CoreTrustSeal (CTS) is an international, non-governmental and non-profit organization that promotes sustainable and reliable data infrastructures and offers data repositories the possibility of certification based on the Core Trustworthy Data Repositories Requirements criteria. This list of criteria reflects the characteristics of reliable repositories, and was created under the Research Data Alliance (RDA) through the merge of two certification procedures that were separately carried out by the World Data System of the International Science Council (WDS) and the Data Seal of Approval (DSA).
Why certify a repository and what types of repositories can be certified?
Through the certification process, the data repository proves its sustainability and reliability, and the strengths and weaknesses of the repository become clearer, which enables its improvement. Certification carried out by an independent organization confirms that the repository, or the institution that supports it, follows good practices, so such a repository becomes more attractive to both researchers and financiers. To researchers who publish their data in the repository, but also to those who use this data, the certificate provides assurance that the data in the repository will be preserved, understandable and usable in the future, which also contributes to preserving the reproducibility of the research on which the data was used. The certificate also gives financiers the assurance that the results of funded research will remain preserved and available in the long term. The importance of CTS certification is recognized among European research infrastructures, e.g. Common Language Resources and Technology Infrastructure (CLARIN) and Consortium of European Social Science Data Archives (CESSDA) expect centres and service providers to undergo the CTS certification process.
Certification is applicable for various types of repositories: domain or thematic repositories, institutional repositories, national repositories (including governmental ones), library, museum and archive repositories, project repositories, and in the future we can also expect certification of tools and services.
Criteria and certification procedure?
Repository certification is based on 16 criteria called Core Trustworthy Data Repositories Requirements . A total of 16 criteria are organized into three groups:
- organizational infrastructure - includes criteria: mission/scope, licenses, continuity plan, confidentiality/ethics, organizational infrastructure, professional support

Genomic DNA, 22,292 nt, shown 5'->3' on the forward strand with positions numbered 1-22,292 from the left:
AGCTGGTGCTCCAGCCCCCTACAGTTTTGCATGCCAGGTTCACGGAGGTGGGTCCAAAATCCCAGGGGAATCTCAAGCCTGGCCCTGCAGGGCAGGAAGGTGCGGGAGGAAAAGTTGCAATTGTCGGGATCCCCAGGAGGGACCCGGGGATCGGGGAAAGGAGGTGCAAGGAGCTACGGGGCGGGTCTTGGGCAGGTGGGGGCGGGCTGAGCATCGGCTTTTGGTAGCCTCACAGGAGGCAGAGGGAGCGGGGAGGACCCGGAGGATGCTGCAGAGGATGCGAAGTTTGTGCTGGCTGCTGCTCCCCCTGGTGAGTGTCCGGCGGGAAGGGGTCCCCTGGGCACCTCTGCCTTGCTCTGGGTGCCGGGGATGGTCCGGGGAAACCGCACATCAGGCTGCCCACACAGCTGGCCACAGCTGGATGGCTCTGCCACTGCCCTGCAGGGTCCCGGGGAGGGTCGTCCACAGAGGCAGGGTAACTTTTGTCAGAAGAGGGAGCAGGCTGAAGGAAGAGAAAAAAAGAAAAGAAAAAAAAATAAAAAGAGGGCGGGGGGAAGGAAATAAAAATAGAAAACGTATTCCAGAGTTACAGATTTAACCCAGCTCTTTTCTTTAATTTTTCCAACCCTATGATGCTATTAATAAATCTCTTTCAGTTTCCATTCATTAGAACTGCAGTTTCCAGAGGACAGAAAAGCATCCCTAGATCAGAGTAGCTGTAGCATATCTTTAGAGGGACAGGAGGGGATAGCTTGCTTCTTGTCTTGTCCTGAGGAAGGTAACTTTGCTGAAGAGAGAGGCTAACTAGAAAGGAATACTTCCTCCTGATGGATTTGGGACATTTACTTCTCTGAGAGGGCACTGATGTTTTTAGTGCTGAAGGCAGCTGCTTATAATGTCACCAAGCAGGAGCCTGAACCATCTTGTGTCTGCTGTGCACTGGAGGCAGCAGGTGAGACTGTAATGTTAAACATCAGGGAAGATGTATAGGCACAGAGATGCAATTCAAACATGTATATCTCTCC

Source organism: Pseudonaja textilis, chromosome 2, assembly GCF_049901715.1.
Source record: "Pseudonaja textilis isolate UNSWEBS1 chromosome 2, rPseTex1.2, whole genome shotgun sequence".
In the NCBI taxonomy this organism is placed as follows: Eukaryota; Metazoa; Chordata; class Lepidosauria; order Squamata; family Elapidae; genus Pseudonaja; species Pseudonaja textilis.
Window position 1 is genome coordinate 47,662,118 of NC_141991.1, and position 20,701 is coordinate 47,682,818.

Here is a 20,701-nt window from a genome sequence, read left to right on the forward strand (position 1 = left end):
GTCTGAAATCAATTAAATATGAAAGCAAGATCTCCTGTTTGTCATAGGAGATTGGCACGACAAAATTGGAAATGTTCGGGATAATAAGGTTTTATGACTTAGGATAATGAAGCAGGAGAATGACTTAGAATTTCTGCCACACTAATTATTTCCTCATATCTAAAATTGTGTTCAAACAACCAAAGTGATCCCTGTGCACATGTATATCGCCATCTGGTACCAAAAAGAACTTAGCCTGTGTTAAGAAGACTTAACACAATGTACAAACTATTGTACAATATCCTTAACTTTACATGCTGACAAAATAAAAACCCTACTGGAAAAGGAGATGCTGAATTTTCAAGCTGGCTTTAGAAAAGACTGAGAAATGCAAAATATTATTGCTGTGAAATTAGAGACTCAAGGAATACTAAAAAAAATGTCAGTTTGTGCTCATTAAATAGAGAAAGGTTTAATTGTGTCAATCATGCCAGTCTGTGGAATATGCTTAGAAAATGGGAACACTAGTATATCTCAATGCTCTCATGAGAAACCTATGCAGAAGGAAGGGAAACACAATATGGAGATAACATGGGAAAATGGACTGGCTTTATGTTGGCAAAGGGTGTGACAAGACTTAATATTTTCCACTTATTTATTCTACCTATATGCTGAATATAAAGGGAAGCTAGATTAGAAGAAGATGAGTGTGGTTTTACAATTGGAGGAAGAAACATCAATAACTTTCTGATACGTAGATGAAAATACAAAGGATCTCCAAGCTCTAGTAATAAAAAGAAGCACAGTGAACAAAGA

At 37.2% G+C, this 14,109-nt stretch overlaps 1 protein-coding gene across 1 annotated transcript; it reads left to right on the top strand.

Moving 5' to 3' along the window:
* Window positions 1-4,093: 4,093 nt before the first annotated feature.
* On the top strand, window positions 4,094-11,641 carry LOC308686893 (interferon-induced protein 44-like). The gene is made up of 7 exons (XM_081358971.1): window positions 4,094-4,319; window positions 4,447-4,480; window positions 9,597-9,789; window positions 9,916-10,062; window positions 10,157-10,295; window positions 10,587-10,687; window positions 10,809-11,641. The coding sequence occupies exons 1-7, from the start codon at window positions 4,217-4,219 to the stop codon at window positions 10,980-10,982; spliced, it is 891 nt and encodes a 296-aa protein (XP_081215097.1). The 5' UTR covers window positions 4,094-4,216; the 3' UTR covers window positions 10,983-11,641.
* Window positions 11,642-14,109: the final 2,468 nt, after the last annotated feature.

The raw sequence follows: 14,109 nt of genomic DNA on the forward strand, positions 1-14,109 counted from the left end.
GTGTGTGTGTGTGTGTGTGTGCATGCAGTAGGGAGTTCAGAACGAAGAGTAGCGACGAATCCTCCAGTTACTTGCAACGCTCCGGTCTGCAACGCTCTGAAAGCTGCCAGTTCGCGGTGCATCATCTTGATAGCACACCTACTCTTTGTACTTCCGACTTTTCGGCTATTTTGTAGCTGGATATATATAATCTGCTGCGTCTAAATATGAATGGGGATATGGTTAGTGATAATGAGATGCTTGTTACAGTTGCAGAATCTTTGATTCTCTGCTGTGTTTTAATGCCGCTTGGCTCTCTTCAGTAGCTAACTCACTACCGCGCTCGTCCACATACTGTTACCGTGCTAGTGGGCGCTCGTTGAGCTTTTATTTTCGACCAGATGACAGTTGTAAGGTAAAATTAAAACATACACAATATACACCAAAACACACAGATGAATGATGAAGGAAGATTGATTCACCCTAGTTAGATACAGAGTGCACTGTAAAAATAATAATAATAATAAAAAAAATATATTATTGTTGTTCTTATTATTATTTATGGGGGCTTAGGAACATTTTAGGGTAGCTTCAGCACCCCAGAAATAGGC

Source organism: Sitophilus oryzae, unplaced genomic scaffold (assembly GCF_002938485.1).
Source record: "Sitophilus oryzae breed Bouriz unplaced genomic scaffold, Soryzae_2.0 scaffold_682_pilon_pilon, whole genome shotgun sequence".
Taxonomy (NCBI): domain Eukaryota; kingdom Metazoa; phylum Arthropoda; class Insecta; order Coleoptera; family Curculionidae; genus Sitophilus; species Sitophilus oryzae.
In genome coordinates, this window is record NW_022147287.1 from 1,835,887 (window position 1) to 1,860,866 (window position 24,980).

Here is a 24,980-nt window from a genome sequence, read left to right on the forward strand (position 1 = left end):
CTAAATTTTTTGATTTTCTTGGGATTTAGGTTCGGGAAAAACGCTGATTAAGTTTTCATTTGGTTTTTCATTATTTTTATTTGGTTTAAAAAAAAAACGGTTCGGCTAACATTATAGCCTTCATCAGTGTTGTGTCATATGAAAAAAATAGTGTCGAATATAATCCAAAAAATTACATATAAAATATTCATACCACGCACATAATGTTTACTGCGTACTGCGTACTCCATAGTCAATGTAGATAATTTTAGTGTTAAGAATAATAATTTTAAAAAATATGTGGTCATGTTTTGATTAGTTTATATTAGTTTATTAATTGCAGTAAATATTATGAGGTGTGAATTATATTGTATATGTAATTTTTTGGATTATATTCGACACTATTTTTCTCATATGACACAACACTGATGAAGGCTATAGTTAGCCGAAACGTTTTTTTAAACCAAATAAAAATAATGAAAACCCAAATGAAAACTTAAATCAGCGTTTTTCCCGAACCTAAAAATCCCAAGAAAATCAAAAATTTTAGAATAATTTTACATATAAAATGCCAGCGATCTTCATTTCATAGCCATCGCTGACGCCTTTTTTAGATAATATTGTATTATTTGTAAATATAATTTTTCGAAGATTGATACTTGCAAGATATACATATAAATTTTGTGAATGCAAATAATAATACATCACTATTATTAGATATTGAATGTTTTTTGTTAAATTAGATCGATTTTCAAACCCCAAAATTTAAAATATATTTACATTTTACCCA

- digital objects management - includes criteria: data integrity and authenticity, acceptance criteria, documentation of storage procedures, long-term preservation plan, data quality, work processes, data disclosure and identification, data reuse
- technology - includes criteria: technical infrastructure, security.
For each of the criteria, the repository must provide a statement on how it fulfils the criteria and substantiate such statement with links to online documentation. All statements must be written in English, while online documentation does not necessarily have to be in English, but must contain at least a summary translated into English. In the certification process, it is not necessary to disclose confidential information, and if they are part of the evidence, then such evidence can be attached to the application for certification. The candidate for certification for each criteria makes a self-assessment of the level of compliance of the repositories with the criteria, with a score from 0 to 4: 0 - Not applicable, 1 - The repository has not yet considered it, 2 - The repository has a theoretical concept, 3 - The repository is in the implementation phase, 4 - The criteria is fully implemented in the repository. The purpose of these answers is primarily for the applicant to understand whether the repository is ready for certification, while in the evaluation process the fulfilment of a particular criteria will be assessed based on statements for the criteria and supporting evidence. For successful certification, the repository must have levels of compliance with criteria 4 or possibly 3 for some criteria, and a detailed explanation if the level of compliance is 0 for some criteria. Compliance levels 1 and 2 mean that the repository is not ready for certification.
Certificate validity and current number of certified repositories?
The certificate is issued for a period of 3 years, after which the repository must again go through the compliance check procedure according to the current criteria. The CoreTrustSeal committee determines the criteria and rules for certification for a period of 3 years and during that period the rules do not change, and the current version of the criteria is valid for the period from January 2020 to December 2020.
Currently, 82 repositories have a CTS certificate, and in addition, another 72 repositories have some of the certificates that preceded CTS (WDS, DSA), so it is expected that they will try to obtain a CTS certificate after the expiration of existing one. The list of certified repositories, as well as the criteria and application form, are available on the CTS website .
You will have the opportunity to hear more about the certification of the repository in DABAR at the first of two webinars "How to Manage Research Data?", which will be held on May 25, 2020.